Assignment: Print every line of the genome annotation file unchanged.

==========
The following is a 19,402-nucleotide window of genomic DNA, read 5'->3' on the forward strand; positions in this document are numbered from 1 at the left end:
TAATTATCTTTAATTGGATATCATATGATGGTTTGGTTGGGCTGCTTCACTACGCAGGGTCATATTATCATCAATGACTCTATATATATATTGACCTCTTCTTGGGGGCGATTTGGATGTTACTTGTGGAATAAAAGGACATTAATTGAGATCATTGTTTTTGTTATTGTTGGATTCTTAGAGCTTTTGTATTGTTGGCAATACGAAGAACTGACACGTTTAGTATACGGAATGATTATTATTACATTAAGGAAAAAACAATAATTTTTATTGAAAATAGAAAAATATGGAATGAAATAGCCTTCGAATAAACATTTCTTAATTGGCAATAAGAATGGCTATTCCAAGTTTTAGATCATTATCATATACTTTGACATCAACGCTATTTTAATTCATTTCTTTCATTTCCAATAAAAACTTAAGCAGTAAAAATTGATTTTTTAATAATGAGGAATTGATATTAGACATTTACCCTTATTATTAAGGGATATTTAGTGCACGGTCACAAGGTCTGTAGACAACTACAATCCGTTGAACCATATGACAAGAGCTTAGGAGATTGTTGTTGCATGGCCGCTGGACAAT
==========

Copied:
The following is a 19,402-nucleotide window of genomic DNA, read 5'->3' on the forward strand; positions in this document are numbered from 1 at the left end:
TAATTATCTTTAATTGGATATCATATGATGGTTTGGTTGGGCTGCTTCACTACGCAGGGTCATATTATCATCAATGACTCTATATATATATTGACCTCTTCTTGGGGGCGATTTGGATGTTACTTGTGGAATAAAAGGACATTAATTGAGATCATTGTTTTTGTTATTGTTGGATTCTTAGAGCTTTTGTATTGTTGGCAATACGAAGAACTGACACGTTTAGTATACGGAATGATTATTATTACATTAAGGAAAAAACAATAATTTTTATTGAAAATAGAAAAATATGGAATGAAATAGCCTTCGAATAAACATTTCTTAATTGGCAATAAGAATGGCTATTCCAAGTTTTAGATCATTATCATATACTTTGACATCAACGCTATTTTAATTCATTTCTTTCATTTCCAATAAAAACTTAAGCAGTAAAAATTGATTTTTTAATAATGAGGAATTGATATTAGACATTTACCCTTATTATTAAGGGATATTTAGTGCACGGTCACAAGGTCTGTAGACAACTACAATCCGTTGAACCATATGACAAGAGCTTAGGAGATTGTTGTTGCATGGCCGCTGGACAAT